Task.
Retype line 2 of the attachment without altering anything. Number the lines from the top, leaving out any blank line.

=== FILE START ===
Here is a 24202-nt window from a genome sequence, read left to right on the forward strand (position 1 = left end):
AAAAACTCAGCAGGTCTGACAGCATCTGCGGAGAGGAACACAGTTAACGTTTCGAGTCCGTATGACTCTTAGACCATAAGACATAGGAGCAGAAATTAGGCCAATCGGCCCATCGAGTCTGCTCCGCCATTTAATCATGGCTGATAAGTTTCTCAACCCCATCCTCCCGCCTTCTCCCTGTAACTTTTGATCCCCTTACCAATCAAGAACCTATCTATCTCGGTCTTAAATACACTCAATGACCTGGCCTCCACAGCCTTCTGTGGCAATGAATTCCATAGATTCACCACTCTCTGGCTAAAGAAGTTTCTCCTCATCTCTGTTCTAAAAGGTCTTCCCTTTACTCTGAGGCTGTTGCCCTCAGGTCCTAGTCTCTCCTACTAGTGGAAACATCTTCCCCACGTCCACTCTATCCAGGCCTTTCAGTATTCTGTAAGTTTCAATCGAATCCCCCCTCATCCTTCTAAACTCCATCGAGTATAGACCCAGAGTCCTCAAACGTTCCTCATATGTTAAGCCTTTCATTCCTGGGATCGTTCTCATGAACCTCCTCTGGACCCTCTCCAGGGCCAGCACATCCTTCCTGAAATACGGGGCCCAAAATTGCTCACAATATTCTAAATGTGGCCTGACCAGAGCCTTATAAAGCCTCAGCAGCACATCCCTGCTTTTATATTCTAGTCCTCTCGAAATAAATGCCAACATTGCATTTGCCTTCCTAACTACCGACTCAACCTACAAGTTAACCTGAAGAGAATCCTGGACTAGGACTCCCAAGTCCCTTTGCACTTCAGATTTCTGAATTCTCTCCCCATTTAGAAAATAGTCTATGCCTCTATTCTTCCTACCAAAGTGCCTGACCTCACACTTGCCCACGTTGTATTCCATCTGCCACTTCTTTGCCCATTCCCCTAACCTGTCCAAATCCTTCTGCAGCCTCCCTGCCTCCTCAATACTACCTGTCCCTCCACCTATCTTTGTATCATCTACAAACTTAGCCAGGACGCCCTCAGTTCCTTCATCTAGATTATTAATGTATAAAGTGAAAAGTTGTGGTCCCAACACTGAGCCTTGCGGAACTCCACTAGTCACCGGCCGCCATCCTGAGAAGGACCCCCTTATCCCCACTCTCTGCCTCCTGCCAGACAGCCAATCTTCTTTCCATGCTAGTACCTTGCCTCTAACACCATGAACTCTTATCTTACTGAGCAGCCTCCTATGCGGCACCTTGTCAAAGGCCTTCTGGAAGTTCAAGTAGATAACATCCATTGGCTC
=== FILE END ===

AAAAACTCAGCAGGTCTGACAGCATCTGCGGAGAGGAACACAGTTAACGTTTCGAGTCCGTATGACTCTTAGACCATAAGACATAGGAGCAGAAATTAGGCCAATCGGCCCATCGAGTCTGCTCCGCCATTTAATCATGGCTGATAAGTTTCTCAACCCCATCCTCCCGCCTTCTCCCTGTAACTTTTGATCCCCTTACCAATCAAGAACCTATCTATCTCGGTCTTAAATACACTCAATGACCTGGCCTCCACAGCCTTCTGTGGCAATGAATTCCATAGATTCACCACTCTCTGGCTAAAGAAGTTTCTCCTCATCTCTGTTCTAAAAGGTCTTCCCTTTACTCTGAGGCTGTTGCCCTCAGGTCCTAGTCTCTCCTACTAGTGGAAACATCTTCCCCACGTCCACTCTATCCAGGCCTTTCAGTATTCTGTAAGTTTCAATCGAATCCCCCCTCATCCTTCTAAACTCCATCGAGTATAGACCCAGAGTCCTCAAACGTTCCTCATATGTTAAGCCTTTCATTCCTGGGATCGTTCTCATGAACCTCCTCTGGACCCTCTCCAGGGCCAGCACATCCTTCCTGAAATACGGGGCCCAAAATTGCTCACAATATTCTAAATGTGGCCTGACCAGAGCCTTATAAAGCCTCAGCAGCACATCCCTGCTTTTATATTCTAGTCCTCTCGAAATAAATGCCAACATTGCATTTGCCTTCCTAACTACCGACTCAACCTACAAGTTAACCTGAAGAGAATCCTGGACTAGGACTCCCAAGTCCCTTTGCACTTCAGATTTCTGAATTCTCTCCCCATTTAGAAAATAGTCTATGCCTCTATTCTTCCTACCAAAGTGCCTGACCTCACACTTGCCCACGTTGTATTCCATCTGCCACTTCTTTGCCCATTCCCCTAACCTGTCCAAATCCTTCTGCAGCCTCCCTGCCTCCTCAATACTACCTGTCCCTCCACCTATCTTTGTATCATCTACAAACTTAGCCAGGACGCCCTCAGTTCCTTCATCTAGATTATTAATGTATAAAGTGAAAAGTTGTGGTCCCAACACTGAGCCTTGCGGAACTCCACTAGTCACCGGCCGCCATCCTGAGAAGGACCCCCTTATCCCCACTCTCTGCCTCCTGCCAGACAGCCAATCTTCTTTCCATGCTAGTACCTTGCCTCTAACACCATGAACTCTTATCTTACTGAGCAGCCTCCTATGCGGCACCTTGTCAAAGGCCTTCTGGAAGTTCAAGTAGATAACATCCATTGGCTC